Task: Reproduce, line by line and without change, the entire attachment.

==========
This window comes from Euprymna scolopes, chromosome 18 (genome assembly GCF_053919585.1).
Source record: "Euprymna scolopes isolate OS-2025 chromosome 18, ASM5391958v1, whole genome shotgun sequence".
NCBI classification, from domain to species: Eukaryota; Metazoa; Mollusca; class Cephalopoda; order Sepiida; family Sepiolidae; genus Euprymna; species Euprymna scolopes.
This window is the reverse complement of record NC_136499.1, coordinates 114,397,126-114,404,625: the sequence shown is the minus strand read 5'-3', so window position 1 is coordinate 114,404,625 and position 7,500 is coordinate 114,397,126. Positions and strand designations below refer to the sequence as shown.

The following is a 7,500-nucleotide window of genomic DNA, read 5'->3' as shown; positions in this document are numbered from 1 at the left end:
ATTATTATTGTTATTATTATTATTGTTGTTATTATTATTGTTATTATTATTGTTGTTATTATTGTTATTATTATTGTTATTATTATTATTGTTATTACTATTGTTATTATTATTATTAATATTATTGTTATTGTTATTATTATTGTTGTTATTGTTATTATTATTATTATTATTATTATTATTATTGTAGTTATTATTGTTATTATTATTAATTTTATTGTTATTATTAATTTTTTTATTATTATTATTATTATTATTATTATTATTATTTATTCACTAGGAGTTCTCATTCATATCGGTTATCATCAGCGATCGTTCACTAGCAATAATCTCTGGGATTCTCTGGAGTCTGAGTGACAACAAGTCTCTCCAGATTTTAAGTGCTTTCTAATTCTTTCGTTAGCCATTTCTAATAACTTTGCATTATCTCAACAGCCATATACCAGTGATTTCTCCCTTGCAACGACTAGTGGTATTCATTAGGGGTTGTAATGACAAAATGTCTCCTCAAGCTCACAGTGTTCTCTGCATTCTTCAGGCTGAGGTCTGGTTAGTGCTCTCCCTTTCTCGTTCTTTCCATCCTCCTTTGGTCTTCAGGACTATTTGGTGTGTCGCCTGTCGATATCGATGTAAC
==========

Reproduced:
This window comes from Euprymna scolopes, chromosome 18 (genome assembly GCF_053919585.1).
Source record: "Euprymna scolopes isolate OS-2025 chromosome 18, ASM5391958v1, whole genome shotgun sequence".
NCBI classification, from domain to species: Eukaryota; Metazoa; Mollusca; class Cephalopoda; order Sepiida; family Sepiolidae; genus Euprymna; species Euprymna scolopes.
This window is the reverse complement of record NC_136499.1, coordinates 114,397,126-114,404,625: the sequence shown is the minus strand read 5'-3', so window position 1 is coordinate 114,404,625 and position 7,500 is coordinate 114,397,126. Positions and strand designations below refer to the sequence as shown.

The following is a 7,500-nucleotide window of genomic DNA, read 5'->3' as shown; positions in this document are numbered from 1 at the left end:
ATTATTATTGTTATTATTATTATTGTTGTTATTATTATTGTTATTATTATTGTTGTTATTATTGTTATTATTATTGTTATTATTATTATTGTTATTACTATTGTTATTATTATTATTAATATTATTGTTATTGTTATTATTATTGTTGTTATTGTTATTATTATTATTATTATTATTATTATTATTGTAGTTATTATTGTTATTATTATTAATTTTATTGTTATTATTAATTTTTTTATTATTATTATTATTATTATTATTATTATTATTTATTCACTAGGAGTTCTCATTCATATCGGTTATCATCAGCGATCGTTCACTAGCAATAATCTCTGGGATTCTCTGGAGTCTGAGTGACAACAAGTCTCTCCAGATTTTAAGTGCTTTCTAATTCTTTCGTTAGCCATTTCTAATAACTTTGCATTATCTCAACAGCCATATACCAGTGATTTCTCCCTTGCAACGACTAGTGGTATTCATTAGGGGTTGTAATGACAAAATGTCTCCTCAAGCTCACAGTGTTCTCTGCATTCTTCAGGCTGAGGTCTGGTTAGTGCTCTCCCTTTCTCGTTCTTTCCATCCTCCTTTGGTCTTCAGGACTATTTGGTGTGTCGCCTGTCGATATCGATGTAAC